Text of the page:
Long Point Waterfowl is dedicated primarily to the study and conservation of waterfowl and wetlands throughout the Great Lakes region. We are committed to supervising and supporting graduate students (M.Sc. and Ph.D.) as they conduct research on waterfowl and wetland related projects. We also provide a diversity of educational opportunities for undergraduate students through classroom training, field courses, employment, volunteering and honours projects. We also have a Youth Hunting and Conservation Course which provides top-notch training to youth and also mentors them in the appreciation of our natural resources.
Long Point Waterfowl Highlights
Come celebrate our 25th Anniversary and the many contributions of Long Point Waterfowl’s research at this years Annual Fundraising Dinner. Further information on auction items and prizes will be announced as the date approaches, for now view our event flyer for all relevant information.
The Ontario Federation of Anglers and Hunters will be hosting a Wild Turkey Certification Course at Long Point Waterfowl’s Research and Education Centre on Saturday, April 19th. This is a full day course, at the end of which participants will complete a multiple-choice exam on turkey hunting safety principles and hunting methods to obtain their turkey hunting license. If interested in joining the Turkey Course at Long Point, please visit the following website (scrolling down to the Long Point course) or contact Karla Lloyd at 705-748-6324 ext. 241.
For anyone interested in staying overnight at our Research and Education Centre facilities please contact Katelyn Weaver at firstname.lastname@example.org
Matt Palumbo, Long Point Waterfowl’s newest PhD Candidate, presented on our Lake St. Clair initiative: “habitat selection of waterfowl during spring and autumn migration” at this years Great Lakes Wetlands Day, hosted by Great Lakes Wetland Conservation Action Plan (GLWCAP) members. Great Lakes Wetlands Day was held Tuesday, February 4 2014 and was created to mark World Wetlands Day to reflect on the history, present, and future of Ontario’s wetlands. To learn more about Matt’s research click here to read a conference abstract.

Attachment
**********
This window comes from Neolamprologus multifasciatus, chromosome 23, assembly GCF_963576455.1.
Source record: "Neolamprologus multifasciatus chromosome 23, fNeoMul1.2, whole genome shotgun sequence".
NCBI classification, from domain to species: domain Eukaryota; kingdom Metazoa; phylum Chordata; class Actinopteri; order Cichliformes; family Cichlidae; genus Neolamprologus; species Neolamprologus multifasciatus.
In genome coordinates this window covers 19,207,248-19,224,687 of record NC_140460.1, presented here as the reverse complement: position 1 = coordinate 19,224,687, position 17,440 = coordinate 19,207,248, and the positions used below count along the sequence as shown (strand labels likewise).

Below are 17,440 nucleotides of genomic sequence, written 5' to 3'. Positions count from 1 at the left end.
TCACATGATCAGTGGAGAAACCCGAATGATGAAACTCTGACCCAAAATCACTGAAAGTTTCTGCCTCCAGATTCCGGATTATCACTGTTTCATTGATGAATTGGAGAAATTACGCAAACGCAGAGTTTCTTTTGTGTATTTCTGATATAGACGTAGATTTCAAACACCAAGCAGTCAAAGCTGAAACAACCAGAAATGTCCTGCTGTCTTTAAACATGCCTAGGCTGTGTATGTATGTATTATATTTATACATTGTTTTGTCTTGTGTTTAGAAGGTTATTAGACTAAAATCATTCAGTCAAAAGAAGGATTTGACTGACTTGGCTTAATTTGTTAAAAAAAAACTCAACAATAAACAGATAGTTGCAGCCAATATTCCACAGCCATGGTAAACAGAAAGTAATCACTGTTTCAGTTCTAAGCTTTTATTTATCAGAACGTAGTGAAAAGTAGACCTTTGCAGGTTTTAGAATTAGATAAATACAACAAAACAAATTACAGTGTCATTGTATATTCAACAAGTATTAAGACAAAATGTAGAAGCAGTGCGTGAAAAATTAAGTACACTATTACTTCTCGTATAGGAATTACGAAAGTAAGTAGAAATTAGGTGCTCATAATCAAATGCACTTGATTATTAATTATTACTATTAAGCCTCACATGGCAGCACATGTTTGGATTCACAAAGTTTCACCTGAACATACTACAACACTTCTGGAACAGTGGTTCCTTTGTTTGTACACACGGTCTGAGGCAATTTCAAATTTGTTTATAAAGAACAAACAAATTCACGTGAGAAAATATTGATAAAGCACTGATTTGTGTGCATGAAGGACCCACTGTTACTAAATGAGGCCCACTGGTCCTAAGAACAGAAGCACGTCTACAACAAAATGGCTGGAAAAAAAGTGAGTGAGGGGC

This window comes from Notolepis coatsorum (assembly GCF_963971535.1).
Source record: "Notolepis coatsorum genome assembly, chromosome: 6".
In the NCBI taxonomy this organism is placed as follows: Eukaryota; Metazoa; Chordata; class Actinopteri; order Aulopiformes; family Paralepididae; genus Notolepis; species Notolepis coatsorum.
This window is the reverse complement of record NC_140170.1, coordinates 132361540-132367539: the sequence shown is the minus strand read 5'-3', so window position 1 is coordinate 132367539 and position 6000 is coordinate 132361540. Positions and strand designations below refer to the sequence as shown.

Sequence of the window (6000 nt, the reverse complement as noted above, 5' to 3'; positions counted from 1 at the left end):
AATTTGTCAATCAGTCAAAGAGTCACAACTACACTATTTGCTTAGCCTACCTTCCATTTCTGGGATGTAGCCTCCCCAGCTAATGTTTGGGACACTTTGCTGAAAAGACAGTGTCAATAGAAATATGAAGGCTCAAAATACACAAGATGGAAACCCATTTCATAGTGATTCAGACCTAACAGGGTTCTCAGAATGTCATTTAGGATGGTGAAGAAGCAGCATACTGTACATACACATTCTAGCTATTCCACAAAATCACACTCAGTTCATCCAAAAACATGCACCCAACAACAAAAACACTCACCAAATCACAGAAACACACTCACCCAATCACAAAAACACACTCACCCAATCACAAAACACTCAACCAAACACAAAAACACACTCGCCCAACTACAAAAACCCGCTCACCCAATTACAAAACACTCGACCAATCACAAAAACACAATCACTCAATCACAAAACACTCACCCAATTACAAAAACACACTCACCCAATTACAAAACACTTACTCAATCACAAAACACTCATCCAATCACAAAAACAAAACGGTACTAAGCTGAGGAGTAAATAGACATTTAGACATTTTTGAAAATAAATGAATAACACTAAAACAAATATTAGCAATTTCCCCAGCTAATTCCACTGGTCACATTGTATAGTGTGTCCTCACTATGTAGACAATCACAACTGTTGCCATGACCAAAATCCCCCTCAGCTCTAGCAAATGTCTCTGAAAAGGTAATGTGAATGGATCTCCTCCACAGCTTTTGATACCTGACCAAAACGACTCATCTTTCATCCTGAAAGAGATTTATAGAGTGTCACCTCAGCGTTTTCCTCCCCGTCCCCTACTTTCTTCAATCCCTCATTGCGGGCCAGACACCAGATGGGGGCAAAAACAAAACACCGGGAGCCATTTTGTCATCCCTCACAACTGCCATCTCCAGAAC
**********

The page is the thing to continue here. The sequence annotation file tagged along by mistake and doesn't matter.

Long Point Waterfowl is proud to announce that Taylor Finger successfully defended his Master’s thesis entitled “Environmental Factors that Influence Spring Migration Chronology of Lesser Scaup (Aythya affinis)” on January 15, 2014. Taylor used satellite telemetry and weather data to investigate the influence of annual variation in weather and environmental conditions on timing and rate of spring migration of Lesser Scaup. The results of Taylor’s research have increased our understanding of scaup migration chronology and have implications for the interpretation of annual survey data. We at Long Point Waterfowl are proud of the research that Taylor conducted under our supervision and support. Taylor’s completed thesis will be posted soon on our Completed Theses page.
Long Point Waterfowl is proud to announce that Katelyn Weaver (Long Point Waterfowl M.Sc. student) recently defended her master’s thesis entitled Tundra Swan habitat selection during the nonbreeding period. Katelyn began studying the nonbreeding ecology of Tundra Swans with Long Point Waterfowl in January 2012 and, through use of satellite telemetry data and land cover classification information, investigated the temporal and geographic selection of open water, wetlands and agriculture for her M.Sc. thesis. We at Long Point Waterfowl are proud of the research that Katelyn conducted under our supervision and support! Please join us in congratulating Katelyn on this wonderful accomplishment! Also, please e-mail Katelyn if you would like an electronic copy of her thesis.
Mallard hen houses, courtesy of the Flyway Foundation, are now available at the REC for distribution to interested waterfowl/conservation clubs and individuals. Please click here to learn more about this great initiative!
Check out this great article by Daniel Wiest in the Haldimand-Norfolk on our most recent Duck Day!